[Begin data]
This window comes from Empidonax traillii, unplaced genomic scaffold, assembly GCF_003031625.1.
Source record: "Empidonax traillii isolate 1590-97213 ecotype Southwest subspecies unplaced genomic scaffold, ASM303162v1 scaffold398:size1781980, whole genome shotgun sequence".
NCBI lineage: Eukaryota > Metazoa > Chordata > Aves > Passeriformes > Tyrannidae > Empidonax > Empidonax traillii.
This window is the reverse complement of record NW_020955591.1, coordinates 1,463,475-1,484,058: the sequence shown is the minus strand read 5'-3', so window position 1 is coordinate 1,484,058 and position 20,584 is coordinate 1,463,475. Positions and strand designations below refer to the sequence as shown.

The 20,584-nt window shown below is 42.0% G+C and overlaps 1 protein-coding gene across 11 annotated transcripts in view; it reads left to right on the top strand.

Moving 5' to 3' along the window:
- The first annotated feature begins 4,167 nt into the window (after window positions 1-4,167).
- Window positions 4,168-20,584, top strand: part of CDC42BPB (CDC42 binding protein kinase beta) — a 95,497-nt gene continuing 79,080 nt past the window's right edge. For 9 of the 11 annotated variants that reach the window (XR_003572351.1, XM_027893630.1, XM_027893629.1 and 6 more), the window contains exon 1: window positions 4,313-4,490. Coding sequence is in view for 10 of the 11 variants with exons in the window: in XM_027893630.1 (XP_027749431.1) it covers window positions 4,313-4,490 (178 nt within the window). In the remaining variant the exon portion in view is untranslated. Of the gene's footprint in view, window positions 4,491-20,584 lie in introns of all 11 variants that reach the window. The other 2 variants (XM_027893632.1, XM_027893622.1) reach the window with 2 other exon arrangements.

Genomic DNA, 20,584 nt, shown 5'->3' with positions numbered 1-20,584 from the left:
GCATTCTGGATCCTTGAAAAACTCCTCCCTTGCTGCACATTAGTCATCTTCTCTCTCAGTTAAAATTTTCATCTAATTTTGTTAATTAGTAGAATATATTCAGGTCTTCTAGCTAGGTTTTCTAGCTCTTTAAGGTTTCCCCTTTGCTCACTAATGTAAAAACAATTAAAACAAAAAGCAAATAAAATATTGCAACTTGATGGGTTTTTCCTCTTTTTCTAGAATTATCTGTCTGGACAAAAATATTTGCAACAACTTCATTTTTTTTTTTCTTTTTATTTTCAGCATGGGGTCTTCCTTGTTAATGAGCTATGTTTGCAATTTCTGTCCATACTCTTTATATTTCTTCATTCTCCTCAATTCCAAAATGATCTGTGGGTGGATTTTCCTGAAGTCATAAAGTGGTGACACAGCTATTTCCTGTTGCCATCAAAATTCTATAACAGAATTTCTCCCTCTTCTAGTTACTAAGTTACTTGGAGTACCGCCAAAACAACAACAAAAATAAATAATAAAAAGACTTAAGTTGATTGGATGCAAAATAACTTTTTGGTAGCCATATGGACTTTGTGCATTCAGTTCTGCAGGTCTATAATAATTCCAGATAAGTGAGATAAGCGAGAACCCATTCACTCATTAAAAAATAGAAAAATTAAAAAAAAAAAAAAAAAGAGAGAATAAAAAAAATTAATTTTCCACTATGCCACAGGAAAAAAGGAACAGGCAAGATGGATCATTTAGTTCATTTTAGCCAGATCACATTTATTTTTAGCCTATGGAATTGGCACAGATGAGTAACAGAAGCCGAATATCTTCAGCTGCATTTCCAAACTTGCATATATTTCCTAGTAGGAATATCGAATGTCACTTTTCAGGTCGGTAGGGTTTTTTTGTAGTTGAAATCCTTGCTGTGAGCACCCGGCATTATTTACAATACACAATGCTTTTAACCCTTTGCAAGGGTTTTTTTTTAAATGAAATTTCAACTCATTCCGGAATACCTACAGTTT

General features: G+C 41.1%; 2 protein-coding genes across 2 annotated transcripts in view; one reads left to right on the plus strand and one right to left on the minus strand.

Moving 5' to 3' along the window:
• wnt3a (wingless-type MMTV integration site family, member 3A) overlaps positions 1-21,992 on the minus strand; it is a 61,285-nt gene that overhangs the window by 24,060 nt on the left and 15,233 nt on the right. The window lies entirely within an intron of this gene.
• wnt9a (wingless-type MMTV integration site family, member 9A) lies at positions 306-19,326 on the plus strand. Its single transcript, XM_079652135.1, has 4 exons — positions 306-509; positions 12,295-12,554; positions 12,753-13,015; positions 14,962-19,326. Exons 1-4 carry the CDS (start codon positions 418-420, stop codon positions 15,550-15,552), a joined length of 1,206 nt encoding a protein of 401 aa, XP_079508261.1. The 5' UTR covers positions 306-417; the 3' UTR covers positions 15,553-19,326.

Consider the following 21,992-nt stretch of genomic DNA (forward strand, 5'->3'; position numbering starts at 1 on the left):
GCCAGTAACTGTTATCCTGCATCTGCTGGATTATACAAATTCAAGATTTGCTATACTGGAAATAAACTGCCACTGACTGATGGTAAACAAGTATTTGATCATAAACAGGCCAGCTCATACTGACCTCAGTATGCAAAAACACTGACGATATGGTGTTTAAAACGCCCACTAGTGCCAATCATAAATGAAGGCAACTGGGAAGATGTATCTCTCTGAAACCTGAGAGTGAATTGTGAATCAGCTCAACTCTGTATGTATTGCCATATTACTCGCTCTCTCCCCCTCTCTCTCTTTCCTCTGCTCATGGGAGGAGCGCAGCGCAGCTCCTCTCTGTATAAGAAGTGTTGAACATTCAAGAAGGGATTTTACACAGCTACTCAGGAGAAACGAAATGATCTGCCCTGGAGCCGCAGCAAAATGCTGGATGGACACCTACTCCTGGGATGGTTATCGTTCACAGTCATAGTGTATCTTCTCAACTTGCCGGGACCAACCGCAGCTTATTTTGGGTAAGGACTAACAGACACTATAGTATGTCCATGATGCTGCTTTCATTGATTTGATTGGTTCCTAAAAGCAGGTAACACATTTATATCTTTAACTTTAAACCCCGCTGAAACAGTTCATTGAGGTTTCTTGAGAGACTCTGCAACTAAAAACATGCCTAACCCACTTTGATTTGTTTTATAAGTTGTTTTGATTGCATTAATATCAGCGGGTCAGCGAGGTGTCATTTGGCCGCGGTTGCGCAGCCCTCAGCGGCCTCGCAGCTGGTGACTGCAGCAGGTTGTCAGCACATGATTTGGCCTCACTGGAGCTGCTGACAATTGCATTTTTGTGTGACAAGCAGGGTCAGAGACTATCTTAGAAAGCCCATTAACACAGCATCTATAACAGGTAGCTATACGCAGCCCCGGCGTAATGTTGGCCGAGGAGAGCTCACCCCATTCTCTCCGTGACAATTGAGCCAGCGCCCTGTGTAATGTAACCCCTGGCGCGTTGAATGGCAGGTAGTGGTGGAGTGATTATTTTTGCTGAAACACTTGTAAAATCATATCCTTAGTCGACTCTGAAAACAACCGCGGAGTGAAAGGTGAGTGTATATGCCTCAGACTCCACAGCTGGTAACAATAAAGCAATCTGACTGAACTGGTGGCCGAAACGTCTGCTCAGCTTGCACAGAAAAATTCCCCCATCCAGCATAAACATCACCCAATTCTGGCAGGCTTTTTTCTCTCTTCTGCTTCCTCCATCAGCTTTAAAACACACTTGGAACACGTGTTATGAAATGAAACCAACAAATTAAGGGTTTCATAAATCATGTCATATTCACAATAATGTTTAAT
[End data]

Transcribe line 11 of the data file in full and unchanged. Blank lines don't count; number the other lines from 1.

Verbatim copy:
General features: G+C 41.1%; 2 protein-coding genes across 2 annotated transcripts in view; one reads left to right on the plus strand and one right to left on the minus strand.